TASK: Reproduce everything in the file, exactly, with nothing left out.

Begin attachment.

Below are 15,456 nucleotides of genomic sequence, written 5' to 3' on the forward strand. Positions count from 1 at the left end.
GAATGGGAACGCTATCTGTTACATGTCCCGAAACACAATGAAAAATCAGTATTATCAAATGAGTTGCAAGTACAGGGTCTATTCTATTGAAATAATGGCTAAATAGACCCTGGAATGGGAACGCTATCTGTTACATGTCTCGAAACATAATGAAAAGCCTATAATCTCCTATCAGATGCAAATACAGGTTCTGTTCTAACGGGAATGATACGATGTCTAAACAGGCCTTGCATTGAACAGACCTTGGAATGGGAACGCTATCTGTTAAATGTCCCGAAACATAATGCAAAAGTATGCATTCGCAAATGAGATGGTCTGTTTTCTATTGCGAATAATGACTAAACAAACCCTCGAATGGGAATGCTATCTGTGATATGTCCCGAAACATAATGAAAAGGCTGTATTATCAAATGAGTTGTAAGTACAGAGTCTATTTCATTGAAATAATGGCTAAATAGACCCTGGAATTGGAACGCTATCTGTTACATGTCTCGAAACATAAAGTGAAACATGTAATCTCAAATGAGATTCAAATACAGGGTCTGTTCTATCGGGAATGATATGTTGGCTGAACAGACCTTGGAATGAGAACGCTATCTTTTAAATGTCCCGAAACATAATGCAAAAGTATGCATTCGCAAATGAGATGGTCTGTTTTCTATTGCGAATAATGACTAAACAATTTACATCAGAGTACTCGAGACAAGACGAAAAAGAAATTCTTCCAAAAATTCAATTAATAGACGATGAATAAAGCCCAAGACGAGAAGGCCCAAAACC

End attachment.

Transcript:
Below are 15,456 nucleotides of genomic sequence, written 5' to 3' on the forward strand. Positions count from 1 at the left end.
GAATGGGAACGCTATCTGTTACATGTCCCGAAACACAATGAAAAATCAGTATTATCAAATGAGTTGCAAGTACAGGGTCTATTCTATTGAAATAATGGCTAAATAGACCCTGGAATGGGAACGCTATCTGTTACATGTCTCGAAACATAATGAAAAGCCTATAATCTCCTATCAGATGCAAATACAGGTTCTGTTCTAACGGGAATGATACGATGTCTAAACAGGCCTTGCATTGAACAGACCTTGGAATGGGAACGCTATCTGTTAAATGTCCCGAAACATAATGCAAAAGTATGCATTCGCAAATGAGATGGTCTGTTTTCTATTGCGAATAATGACTAAACAAACCCTCGAATGGGAATGCTATCTGTGATATGTCCCGAAACATAATGAAAAGGCTGTATTATCAAATGAGTTGTAAGTACAGAGTCTATTTCATTGAAATAATGGCTAAATAGACCCTGGAATTGGAACGCTATCTGTTACATGTCTCGAAACATAAAGTGAAACATGTAATCTCAAATGAGATTCAAATACAGGGTCTGTTCTATCGGGAATGATATGTTGGCTGAACAGACCTTGGAATGAGAACGCTATCTTTTAAATGTCCCGAAACATAATGCAAAAGTATGCATTCGCAAATGAGATGGTCTGTTTTCTATTGCGAATAATGACTAAACAATTTACATCAGAGTACTCGAGACAAGACGAAAAAGAAATTCTTCCAAAAATTCAATTAATAGACGATGAATAAAGCCCAAGACGAGAAGGCCCAAAACC